piglet December 12, 2005 2:08 PM

The report seems to say that fraudsters are not working hard enough, or that there are not enough of them to efficiently exploit all the data available to them out there. That’s really too bad. Something must be done about it. Capitalism is such an efficient economic system. According to economy text books, the market will always make sure that any available resource is used as efficiently as possible. Inefficiency is usually a sign of not enough competition.

Davi Ottenheimer December 12, 2005 4:17 PM

“‘Why do they steal 500,000 customers data in the first place, because their mining field becomes more valuable with the size of the data.’

Not really. They steal them in large blocks because they come in large blocks. I think everything else is ancillary to that.”

Um, the ID Analytics report attempts to say the exact opposite, that small blocks are stolen and lead to a higher probability of fraud. Note the quote in the Reuters article:

“‘If you’re in a breach of 100, 200 or 250 names, there’s a pretty high probability that you’re identity is going to be used,’ said Mike Cook, ID Analytics’ co-founder.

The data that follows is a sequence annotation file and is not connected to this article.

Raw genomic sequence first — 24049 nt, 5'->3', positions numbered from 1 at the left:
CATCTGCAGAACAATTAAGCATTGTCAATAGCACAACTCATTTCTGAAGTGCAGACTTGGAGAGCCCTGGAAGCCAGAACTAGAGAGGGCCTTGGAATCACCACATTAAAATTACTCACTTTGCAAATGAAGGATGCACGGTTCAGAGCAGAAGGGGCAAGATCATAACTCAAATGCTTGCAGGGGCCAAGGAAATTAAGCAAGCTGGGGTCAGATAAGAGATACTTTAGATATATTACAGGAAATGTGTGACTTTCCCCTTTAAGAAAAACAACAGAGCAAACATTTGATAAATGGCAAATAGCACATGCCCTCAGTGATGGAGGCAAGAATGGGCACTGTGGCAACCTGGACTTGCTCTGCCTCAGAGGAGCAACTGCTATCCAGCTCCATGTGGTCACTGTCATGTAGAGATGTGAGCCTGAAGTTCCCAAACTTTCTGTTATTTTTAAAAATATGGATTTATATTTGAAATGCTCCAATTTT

‘The reason for that is if you look at how long it takes a fraudster to use an identity, they can roughly use 100 to 250 in a year. But as the size of the breach grows, it drops off pretty drastically.'”

ID Analytics is emphasizing that the percentage of victims (based on their analysis of four incidents from this year) is less than one percent in really big breaches. I understand their point, but I don’t think the victims really care whether their information was stolen with 100 or 100,000 other identities.

I’m not a statistician, but as I mentioned elsewhere, it is not hard to imagine that if “fraudsters” today are believed to only process 100-250/yr then organized criminals are smart enough to find ways of hiring 100 people to process a total of 10,000 to 25,000/yr or more and the probabilities go up because of the residual value (e.g. companies have not notified the victims).

I wrote a little on my blog about who funds ID Analytics, but I also just found Written Testimony from them for the Subcommittee on Financial Institutions and Consumer Credit Hearing on H.R. 3997, the “Financial Data Protection Act of 2005”. This is from Nov 9th, 2005: